Neurodivergent employees often have different needs or preferences than other employees when it comes to business travel. For example, being in an airport or taking a flight involves a high sensory input that some neurodivergent people may not be able to deal well with. To make your employees feel more at ease, consider giving them access to the airport’s lounge where they’ll be able to relax and get away from the buzz of the airport (and do some focused work while waiting for their flight). Likewise, queuing for security and passport checks can be a very stressful experience, so why not look into getting a membership to allow your business travellers to access the priority security lane and passport control?

The best thing to do is to ask your employees what option is best for their needs.

7. Care for dietary requirements

Some of your employees might have strict dietary requirements that should be taken into account when booking transportation and accommodation options. Employees who follow a vegan or vegetarian diet or who have specific allergies, intolerances or coeliac disease should still have food options available when travelling.

Likewise, religious business travellers may have specific dietary needs, such as not eating meat or fish, or eating only Halal or Kosher foods. So make sure to plan ahead and communicate effectively with the airlines or hotels you’re partnering with so they can cater to employees’ specific needs.

8. Be aware of cultural differences and religious holidays

To be inclusive when it comes to business travel, it’s essential you take into account cultural differences and religious holidays. You can pay special attention to not asking employees to go on a business trip during an important religious holiday or show some flexibility. You can also help your employees with their business trip by educating them about the cultural specificities of that country such as greetings or dress code.

Offer training and resources

Raise awareness about workplace diversity and inclusion by providing information regarding the challenges that employees may face, especially during business travel. Whether it’s employees, managers or travel specialists, everyone in the company needs to have the knowledge to handle inclusivity challenges. A few topics to train your employees on are disability awareness, cultural differences, safety and emergency procedures. You can also recommend some contacts, websites or apps to help your employees navigate their business trips.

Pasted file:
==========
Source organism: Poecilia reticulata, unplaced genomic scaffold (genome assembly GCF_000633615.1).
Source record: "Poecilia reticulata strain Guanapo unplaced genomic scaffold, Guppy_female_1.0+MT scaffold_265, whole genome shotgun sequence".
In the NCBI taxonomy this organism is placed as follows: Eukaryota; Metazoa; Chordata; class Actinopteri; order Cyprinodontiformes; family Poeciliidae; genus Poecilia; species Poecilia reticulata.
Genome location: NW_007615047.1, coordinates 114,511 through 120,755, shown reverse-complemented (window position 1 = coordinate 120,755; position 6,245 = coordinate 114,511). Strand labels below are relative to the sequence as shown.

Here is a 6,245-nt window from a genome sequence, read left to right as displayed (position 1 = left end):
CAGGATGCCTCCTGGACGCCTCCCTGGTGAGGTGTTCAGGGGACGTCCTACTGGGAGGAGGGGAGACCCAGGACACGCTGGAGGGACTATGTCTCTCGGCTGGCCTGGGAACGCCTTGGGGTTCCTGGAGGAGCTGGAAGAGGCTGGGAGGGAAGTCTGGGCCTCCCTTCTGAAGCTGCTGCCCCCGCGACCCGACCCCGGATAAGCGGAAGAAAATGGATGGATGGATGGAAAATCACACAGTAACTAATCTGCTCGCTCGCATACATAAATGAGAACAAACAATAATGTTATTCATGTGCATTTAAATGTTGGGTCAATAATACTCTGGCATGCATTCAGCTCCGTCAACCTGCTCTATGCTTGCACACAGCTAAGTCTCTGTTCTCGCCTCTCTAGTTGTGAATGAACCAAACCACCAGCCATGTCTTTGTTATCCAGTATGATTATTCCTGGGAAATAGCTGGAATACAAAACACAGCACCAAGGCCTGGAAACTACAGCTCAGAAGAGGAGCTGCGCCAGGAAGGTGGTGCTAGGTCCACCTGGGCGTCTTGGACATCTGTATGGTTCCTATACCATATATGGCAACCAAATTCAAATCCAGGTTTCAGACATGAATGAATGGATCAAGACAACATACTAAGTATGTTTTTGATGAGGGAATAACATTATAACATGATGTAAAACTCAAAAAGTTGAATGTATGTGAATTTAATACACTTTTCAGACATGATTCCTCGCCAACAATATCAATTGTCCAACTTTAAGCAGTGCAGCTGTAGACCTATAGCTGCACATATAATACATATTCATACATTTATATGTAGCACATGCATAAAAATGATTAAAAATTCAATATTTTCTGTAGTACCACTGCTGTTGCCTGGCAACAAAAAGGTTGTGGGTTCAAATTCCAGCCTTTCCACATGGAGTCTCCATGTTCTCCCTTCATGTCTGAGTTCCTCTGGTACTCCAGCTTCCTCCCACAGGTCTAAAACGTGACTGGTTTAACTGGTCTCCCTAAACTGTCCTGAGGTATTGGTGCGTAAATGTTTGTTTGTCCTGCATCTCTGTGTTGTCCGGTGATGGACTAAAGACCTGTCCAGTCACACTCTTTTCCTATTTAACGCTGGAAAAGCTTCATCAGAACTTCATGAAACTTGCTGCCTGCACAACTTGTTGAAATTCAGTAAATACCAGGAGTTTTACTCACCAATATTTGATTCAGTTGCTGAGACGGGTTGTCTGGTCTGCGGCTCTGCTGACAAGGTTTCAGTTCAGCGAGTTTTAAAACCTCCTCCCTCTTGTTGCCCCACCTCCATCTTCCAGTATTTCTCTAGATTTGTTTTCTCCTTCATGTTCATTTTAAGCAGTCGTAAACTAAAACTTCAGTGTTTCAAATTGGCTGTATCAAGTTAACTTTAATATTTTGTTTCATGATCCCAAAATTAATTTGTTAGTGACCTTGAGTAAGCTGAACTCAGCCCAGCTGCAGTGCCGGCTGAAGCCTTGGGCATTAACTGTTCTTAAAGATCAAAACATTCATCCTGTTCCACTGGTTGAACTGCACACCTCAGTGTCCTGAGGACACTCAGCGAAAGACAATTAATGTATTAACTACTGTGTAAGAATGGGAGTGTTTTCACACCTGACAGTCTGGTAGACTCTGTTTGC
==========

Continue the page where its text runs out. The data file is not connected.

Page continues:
Ask for feedback

To evaluate the quality of your employees’ business travel experience, there is nothing like asking them for feedback. You can do so through in-person meetings or anonymous surveys. Your business travellers’ impressions will help you identify any possible improvements and review your accessibility and inclusivity policies regularly. Be open to listening to any concerns regarding safety and inclusion and share how you can offer support in case of need.

Foster an inclusive company culture

By fostering an inclusive company culture where all employees feel valued, you’re laying the basis for an inclusive business travel experience. Your company culture can be more inclusive through the following actions:

  • Promoting or giving the same opportunities for growth to all employees
  • Having diverse and unbiased hiring practices
  • Creating Employee Resource Groups (ERGs) where employees can find support
  • Having an equal pay policy
  • Using inclusive language
  • Having a zero-tolerance policy for discrimination and harassment

Remember your duty of care

As an employer, you have legal and ethical obligations to make sure your employers are safe when they travel for work. This duty of care concerns all aspects of a business trip, from the preparation to the return home. Before sending an employee on a business trip, you should always assess risks, have an up-to-date travel policy, make sure that employees are insured for any risk they might incur and be able to provide support at any time.

To make your employee’s business travel experience as inclusive as possible, keeping yourself informed and asking for direct feedback from business travellers in your company is key. Cultural awareness will also help you better protect and include your employees when they’re travelling abroad.